There are stages of grief that must be experienced when a significant loss has been suffered in one's life. The standard accepted stages of grief are as follows:
We all go through these stages, each of us in our own way, when something emotionally damaging has occurred. Death is probably one of the most easily recognizable causes for grief.
When a loved one, especially a husband, wife, or life partner dies, family and friends usually surround the surviving family members with love, comfort, and understanding. Whether the partners have been together for a short time or many years, there is sympathy, and an almost universal understanding of the pain that the remaining partner experiences.
Death is never an easy event with which to contend, and while we do not always understand why a person may die, death is something that most people, when allowed to grieve properly, can eventually accept. The pain lessens over time, and eventually, life moves on and the remaining partner begins the healing process. During the mourning period, love and support are very important in helping one to learn to move past the pain.
Most people seem to understand this, and partners who mourn the death of their spouse often have friends and family who help them through this difficult process. But what about when a relationship or marriage ends, and one partner in the relationship was neither expecting nor desiring the relationship to end?
This is a difficult situation, and while no one wants to take away from the pain one who loses a loved one to death experiences, it is important for friends and family who support someone through a break up or divorce understand that losing a relationship, even though the partner who left did not die, is just as painful as if a death had occurred. It is still a loss, and that loss must be grieved and experienced for healing to occur.
Who among us hasn't heard the following at some point?
"He wasn't good enough for you anyway, good riddance!"
"You need to just get over it and move on!"
"Just forget about her, there are plenty of other women out there to date!"
It is probably safe to say that none of these statements would have ever been said to someone whose partner had died, so why do people feel that statements like this are beneficial to those who have lost a relationship? They aren't helpful, and in fact, can be emotionally damaging, no matter how well intentioned.
Whether a relationship ends in death or divorce doesn't change the fact that there will be a significant change and loss to the person who was not wanting the relationship to end. Friends and family, and even the jilted party, need to know that it is okay to give permission to hurt, to grieve, and to experience the pain of the loss.
Only when we allow ourselves to truly experience the pain of an emotional loss can we even begin to heal. This means that we must go through the grieving process and be fair to ourselves or those we support during this difficult time, by allowing enough time to properly heal without any expectations of how we should move forward with our lives.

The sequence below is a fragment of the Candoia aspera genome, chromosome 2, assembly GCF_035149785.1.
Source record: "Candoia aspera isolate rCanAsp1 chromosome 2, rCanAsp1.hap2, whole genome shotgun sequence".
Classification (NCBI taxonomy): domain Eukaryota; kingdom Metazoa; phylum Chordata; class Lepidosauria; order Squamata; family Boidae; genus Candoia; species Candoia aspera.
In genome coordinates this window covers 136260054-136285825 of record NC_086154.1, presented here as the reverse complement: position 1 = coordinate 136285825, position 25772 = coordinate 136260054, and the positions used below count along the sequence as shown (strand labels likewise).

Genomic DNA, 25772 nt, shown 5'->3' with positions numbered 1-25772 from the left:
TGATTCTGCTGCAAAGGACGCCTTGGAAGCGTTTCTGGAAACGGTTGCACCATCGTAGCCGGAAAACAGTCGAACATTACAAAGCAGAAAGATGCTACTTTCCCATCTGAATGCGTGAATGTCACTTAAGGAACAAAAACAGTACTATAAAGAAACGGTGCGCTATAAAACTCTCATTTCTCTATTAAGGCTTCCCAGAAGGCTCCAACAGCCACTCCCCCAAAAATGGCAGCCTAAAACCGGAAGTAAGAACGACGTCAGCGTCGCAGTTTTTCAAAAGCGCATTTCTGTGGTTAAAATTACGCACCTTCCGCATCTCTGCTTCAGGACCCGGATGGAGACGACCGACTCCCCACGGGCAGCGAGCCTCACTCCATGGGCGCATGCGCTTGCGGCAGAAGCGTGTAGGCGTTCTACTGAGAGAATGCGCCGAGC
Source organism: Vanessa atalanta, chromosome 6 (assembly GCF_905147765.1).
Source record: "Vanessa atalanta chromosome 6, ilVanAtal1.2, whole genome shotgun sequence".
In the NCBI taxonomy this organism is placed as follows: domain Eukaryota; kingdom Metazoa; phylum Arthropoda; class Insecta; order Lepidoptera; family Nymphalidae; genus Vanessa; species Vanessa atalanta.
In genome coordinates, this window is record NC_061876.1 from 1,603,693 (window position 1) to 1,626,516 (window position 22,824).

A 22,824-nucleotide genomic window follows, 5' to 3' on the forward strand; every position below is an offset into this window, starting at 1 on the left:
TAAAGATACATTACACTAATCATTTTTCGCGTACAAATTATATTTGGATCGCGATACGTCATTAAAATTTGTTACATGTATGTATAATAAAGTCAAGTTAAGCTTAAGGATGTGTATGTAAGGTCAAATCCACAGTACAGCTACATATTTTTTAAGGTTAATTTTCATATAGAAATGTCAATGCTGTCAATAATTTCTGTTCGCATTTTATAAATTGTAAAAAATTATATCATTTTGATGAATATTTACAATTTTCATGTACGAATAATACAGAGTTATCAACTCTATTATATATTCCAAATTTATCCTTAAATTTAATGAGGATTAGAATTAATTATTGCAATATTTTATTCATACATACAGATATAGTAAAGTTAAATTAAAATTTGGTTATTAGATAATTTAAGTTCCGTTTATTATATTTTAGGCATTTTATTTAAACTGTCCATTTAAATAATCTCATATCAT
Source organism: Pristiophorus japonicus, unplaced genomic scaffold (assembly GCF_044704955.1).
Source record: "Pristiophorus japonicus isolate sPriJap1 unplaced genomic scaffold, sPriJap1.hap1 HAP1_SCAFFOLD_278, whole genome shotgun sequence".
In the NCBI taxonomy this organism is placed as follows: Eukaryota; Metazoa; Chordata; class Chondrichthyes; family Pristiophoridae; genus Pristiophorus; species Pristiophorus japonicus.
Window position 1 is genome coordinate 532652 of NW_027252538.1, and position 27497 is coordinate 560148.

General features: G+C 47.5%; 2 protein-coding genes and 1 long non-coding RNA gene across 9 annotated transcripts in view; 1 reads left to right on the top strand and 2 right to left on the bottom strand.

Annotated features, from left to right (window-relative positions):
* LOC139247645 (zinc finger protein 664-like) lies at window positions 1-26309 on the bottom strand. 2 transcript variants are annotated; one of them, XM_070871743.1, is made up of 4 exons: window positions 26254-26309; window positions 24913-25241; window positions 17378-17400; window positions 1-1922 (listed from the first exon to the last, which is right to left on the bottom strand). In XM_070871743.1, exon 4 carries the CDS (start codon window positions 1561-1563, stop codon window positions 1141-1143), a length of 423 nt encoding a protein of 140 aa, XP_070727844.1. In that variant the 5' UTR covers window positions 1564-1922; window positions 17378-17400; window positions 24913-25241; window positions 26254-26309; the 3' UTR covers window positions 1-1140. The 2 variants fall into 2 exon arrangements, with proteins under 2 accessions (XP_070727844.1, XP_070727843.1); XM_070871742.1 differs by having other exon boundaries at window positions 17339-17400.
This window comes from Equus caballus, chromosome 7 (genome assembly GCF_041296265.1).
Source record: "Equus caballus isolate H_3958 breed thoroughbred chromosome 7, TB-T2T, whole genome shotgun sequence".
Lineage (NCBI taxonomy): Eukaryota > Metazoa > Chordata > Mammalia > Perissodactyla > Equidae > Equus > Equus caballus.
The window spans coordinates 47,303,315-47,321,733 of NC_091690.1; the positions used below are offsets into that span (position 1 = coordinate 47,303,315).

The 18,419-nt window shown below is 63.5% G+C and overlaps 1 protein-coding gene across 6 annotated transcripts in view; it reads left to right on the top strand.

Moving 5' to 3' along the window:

Unlike death, the grieving process for a break up or divorce has an added complication. The other party is still alive, and in the process of the break up or divorce, the grieving party may still have to interact with that other person. This is difficult at best, because each new interaction with the other person often begins the grieving process over again, bringing up both the painful and pleasant memories of the past. At this point in the grieving processes, even the pleasant memories can be painful, when the realization that moments like this with their partner will never occur again.
It's easy to get stuck at one of the stages of the grieving process when we must still interact with the now 'EX' who was once so much a part of our lives. The important thing to remember is that getting stuck on one of the stages of grief is not unusual, and is indeed perfectly normal. At these moments, it's important to take a step back and work through the previous steps until we can finally come to that place of releasing, which will eventually lead to acceptance.
If you are a friend of someone who has recently experienced a loss through a break up or divorce, you obviously do not want your friend to get stuck, and you may truly mean well by urging your friend to move on with their lives. However, be sure to acknowledge your friend's right to experience the pain of the loss. While you may want your friend to move on with their life as soon as possible, it is important that, as long as your friend keeps moving forward, you merely support and encourage them along the way. Everyone moves on in their own time, and there is no exact 'right' time for a person to move forward.
The best thing you can do for your friend is to simply be thereâ€¦ listen when they need to talk, let them tell their story over and over again if they need to, and don't try to tell them how to fix things. Eventually, your friend will come out of the grief, and on the other side, they will appreciate and remember that you were the one who allowed them the time they needed to heal.
It's hard to support someone you care about when they are suffering a loss, of any kind, but understanding the need for your friend to experience the different stages of grief, and being there for them during this difficult time, will help strengthen your friendship. In the end, one day, you may need your friend to be there for you, and if you support them well now, they will be better able to support your needs when and if the time comes to do so.